Peyote Stitch: Learn the basics of this popular bead stitch to make awesome jewelry! Even, odd count, flat, circular and more in techniques tutorial.
The term comes from Native American cultures and is also known as the gourd stitch.
The look of this bead stitch is staggered rows of beads.
It is worked off a base row where you pick up a bead, skip a bead and go through the next bead.
Of course, this bead stitch is worked with seed beads, but you can also use many other types of bead - crystals, gemstones, two hole beads, drops, lentils, cylinders, magatamas, cubes and many more.
I first learned to do peyote bead stitch to make a bezel around a cabochon in a class on bead embroidery. Admittedly, I was too intimidated to do anything more with it.
After several years of subscribing to Beadwork and Bead and Button magazines without making anything, I've finally taken the plunge to do more. As I learn, I'll post. (I must admit, I'm having so much fun!)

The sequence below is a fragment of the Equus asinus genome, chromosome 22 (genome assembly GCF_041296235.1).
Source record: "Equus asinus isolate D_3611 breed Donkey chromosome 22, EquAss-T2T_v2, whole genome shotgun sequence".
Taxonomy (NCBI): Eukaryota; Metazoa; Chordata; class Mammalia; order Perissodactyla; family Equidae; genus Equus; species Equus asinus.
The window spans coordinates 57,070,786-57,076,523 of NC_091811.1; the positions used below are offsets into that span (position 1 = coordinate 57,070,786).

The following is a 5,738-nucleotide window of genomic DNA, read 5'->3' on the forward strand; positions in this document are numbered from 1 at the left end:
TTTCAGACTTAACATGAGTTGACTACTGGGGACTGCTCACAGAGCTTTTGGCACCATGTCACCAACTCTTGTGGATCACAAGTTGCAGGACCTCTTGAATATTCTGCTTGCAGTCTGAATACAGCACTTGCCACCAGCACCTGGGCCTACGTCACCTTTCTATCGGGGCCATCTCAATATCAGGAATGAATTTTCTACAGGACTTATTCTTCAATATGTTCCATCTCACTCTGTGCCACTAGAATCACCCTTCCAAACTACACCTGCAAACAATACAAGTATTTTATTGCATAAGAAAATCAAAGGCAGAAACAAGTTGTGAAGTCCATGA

Using a thread and needle in beadwork can be a slippery undertaking. How do you keep your beads from falling off the end of the thread? Learn how and why to make a stop bead.
Well you certainly will use a lot of it. Once you've finished stitching the project, you've gotta do something with it. Find out about Adding and Ending Thread When Beading.
Flat Even Count Peyote: this seems to be the easiest. The turns are soft and simple. After the first three rows are completed, the stitch is a breeze.
Do you like circles? Yes? Well now you can create lots of them with circular peyote. Start by learning the technique and create some cool peyote earrings!